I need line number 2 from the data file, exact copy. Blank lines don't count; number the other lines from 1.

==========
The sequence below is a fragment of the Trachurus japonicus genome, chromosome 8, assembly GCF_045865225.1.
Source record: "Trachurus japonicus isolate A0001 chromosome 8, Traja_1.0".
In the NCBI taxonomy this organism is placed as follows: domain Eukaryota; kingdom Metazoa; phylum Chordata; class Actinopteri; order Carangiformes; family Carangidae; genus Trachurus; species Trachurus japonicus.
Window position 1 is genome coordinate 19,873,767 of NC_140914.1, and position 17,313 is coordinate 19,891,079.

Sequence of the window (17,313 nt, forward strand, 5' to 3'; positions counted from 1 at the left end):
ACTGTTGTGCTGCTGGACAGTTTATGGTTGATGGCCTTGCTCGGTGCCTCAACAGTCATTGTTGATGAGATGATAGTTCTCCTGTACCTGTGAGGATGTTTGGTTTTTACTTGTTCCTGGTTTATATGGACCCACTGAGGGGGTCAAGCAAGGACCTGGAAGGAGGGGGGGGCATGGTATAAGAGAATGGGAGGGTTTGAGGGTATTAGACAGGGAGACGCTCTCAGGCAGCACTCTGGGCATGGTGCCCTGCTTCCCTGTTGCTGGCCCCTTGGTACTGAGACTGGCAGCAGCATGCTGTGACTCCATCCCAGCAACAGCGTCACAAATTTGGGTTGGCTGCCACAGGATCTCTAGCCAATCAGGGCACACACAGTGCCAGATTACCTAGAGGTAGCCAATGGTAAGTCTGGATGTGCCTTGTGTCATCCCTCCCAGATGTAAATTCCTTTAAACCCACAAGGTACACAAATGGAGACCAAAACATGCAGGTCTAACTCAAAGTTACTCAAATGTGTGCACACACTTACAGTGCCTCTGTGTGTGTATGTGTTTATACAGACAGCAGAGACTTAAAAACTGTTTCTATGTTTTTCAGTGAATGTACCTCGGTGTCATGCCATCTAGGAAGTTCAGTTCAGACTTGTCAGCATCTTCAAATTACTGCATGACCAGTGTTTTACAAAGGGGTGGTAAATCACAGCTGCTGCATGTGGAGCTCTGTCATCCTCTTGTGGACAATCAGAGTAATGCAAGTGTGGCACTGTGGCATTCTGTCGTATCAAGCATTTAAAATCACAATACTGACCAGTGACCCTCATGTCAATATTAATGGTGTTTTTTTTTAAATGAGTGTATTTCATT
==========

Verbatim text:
Source record: "Trachurus japonicus isolate A0001 chromosome 8, Traja_1.0".